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It was back in 2016-17 that the House of Commons Science and Technology Committee published a report with the title ‘Digital Skills Crisis’. Crisis is not a word often used in political circles not least because it sounds bad, a bit like when someone in authority says ‘don’t panic’. But there it was on the front of a serious report containing some serious facts such as more than 12 million adults in the workplace lacking basic digital skills. It’s likely got worse since then.

Listening to the participants in the ‘New, Next or Never Normal?’ conferences digital skills was a recurring theme time and time again. Part of the solution will require a strategic approach to sustained workforce development that places digital at the core. Random CPD days done to people and focused on compliance are not fit for the future. We need to think anew.

Kitchen classrooms and the never normal as business as usual

Since the pandemic arrived millions of people have realised they can work differently, and better. Whilst not everyone has a space at home that is ideal for working from, most have found a way to make it work. It’s raised wider challenges and questions, but overall the feeling from participants in the meetings was that the benefits outweigh the limitations. One participant commented that in their organisation more innovation had happened in five weeks than in five years. All aspects of the education system are under review. There is a need for new types of pedagogies, new content designed for online learning, continual digital skills training, continual commitment to eliminating barriers to equity of access, a need for Governments and regulatory agencies to radically change and finally new contractual arrangements for staff working in the system. 

One huge takeaway from the pandemic has been the common theme between those organisations that have coped better in contrast to others who have coped less well. The ones coping better were simply more agile. Sounds obvious? Well if so, was your organisation one that seamlessly transitioned? No? Well don’t worry, you were in the majority.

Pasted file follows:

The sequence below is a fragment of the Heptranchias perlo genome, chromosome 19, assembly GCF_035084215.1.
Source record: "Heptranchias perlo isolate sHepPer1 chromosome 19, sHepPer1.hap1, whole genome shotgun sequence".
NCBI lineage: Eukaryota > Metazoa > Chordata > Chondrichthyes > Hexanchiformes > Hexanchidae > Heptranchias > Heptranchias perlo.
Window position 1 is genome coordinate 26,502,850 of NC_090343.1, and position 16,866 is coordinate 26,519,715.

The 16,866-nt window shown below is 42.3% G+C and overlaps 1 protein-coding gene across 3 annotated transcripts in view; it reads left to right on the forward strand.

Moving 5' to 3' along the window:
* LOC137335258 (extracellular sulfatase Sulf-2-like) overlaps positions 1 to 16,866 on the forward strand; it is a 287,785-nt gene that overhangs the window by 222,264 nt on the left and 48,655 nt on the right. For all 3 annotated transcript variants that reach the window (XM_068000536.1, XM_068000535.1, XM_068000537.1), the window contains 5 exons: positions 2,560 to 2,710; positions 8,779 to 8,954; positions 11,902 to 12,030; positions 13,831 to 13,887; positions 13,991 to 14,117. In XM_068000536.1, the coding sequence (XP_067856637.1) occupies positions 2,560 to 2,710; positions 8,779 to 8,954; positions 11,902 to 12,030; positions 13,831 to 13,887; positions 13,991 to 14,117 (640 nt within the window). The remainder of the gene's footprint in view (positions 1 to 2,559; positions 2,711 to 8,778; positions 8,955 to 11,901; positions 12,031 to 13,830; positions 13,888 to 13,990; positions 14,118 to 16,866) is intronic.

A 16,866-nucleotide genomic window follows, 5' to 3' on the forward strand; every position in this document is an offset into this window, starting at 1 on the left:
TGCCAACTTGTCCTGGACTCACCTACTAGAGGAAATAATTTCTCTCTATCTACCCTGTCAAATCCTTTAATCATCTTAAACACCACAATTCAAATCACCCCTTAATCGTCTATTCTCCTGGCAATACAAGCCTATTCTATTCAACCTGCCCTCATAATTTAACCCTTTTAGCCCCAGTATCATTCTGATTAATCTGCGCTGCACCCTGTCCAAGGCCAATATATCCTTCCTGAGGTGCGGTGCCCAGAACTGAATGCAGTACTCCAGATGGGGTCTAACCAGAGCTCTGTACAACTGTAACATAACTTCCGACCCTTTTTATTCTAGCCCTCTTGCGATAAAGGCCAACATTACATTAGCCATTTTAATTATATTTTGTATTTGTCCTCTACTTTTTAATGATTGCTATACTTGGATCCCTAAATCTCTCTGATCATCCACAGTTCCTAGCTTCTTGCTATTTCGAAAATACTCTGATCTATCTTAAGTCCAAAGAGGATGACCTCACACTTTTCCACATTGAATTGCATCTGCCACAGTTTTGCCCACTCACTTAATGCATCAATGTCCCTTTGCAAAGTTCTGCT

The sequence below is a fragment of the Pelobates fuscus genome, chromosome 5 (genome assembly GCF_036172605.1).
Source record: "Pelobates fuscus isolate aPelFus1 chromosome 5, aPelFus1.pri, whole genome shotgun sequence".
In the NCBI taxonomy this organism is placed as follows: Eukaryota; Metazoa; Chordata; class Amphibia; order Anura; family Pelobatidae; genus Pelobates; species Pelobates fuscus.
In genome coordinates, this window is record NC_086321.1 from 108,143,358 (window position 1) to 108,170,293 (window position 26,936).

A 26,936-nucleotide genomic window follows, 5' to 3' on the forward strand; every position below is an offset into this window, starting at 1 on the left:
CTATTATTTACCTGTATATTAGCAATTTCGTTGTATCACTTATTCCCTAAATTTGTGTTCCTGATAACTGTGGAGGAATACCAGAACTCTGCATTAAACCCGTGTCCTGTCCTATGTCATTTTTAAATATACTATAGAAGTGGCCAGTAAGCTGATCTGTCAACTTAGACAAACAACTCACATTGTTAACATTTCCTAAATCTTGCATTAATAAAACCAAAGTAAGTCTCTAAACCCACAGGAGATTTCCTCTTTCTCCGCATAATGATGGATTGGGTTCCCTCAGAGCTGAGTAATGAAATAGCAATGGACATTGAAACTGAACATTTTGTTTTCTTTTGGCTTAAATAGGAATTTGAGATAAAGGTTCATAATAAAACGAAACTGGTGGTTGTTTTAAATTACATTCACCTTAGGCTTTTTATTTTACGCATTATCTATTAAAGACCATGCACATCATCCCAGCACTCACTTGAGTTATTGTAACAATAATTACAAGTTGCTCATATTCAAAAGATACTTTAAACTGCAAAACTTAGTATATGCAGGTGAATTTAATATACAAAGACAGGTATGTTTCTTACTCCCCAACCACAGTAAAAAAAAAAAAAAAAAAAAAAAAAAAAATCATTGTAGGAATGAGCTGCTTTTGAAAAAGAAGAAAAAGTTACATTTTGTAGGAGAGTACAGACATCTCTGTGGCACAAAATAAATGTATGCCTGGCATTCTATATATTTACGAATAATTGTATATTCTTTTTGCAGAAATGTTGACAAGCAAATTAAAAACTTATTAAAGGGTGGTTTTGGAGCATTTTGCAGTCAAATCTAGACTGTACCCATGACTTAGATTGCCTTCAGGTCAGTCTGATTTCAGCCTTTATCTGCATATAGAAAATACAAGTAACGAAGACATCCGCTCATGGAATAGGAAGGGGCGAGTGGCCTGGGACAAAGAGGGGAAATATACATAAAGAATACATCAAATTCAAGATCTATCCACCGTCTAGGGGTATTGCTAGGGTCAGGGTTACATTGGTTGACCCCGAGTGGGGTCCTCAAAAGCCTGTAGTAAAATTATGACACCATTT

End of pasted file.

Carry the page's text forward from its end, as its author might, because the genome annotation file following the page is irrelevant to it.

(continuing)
The organisations that transitioned better had systems, processes and people who were equipped to adapt better than those with fixed, tethered systems and processes and people who had only experienced CPD as isolated compliance driven events rather than a strategic process that enables agility. In those organisations that reported relatively few issues and even new successes they had a common element of ‘ground up’ enabled innovation in an environment where the leaders had clearly cultivated this. Educators who were confident to experiment, to adapt and to do things differently were having a great time doing it. In those organisations, the ‘never normal’ is business as usual. They didn’t wait for the cavalry because they were the cavalry. Ingenuity with a common purpose was driving innovation in learning in weeks, not years.  

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As the American sports commentator Yogi Berra famously said, “it’s tough to make predictions, especially about the future’, and whilst there is a truth to that of course we can already see that issues relating to our health, and the environment around us, have changed as a priority. During the lockdown people have discovered new passions, developed new skills and reconnected or made new connections. Colleges and universities would do well to recognise this and ask the question how do we align to this new world? Rather than how does this new world align to our systems, processes and offer? Those who get this right are going to do well because despite all of the gloom about economic forecasts and recessions, throughout all of human history disruption creates change that creates innovation that creates new opportunities.

I’d encourage you to check out the ‘New, Next or Never Normal?’ report in full via the link on this article and we will hold further discussions with educators across the sector so if you know someone who might like to get involved, please get in touch.

I said earlier it was tough to make predictions and in times of ever accelerating change it can seem increasingly challenging to do this, but I am going to go out on a limb here and make one. Not just for a year or a few years down the line. No. I’m going 98 years down the line to the year 2118. 

Make a note to hand to your great grandchildren. 

It just needs to say ‘Buy spare toilet paper. You’re going to need it around 2120.’

You can read the full ‘New, Next or Never Normal?’ report here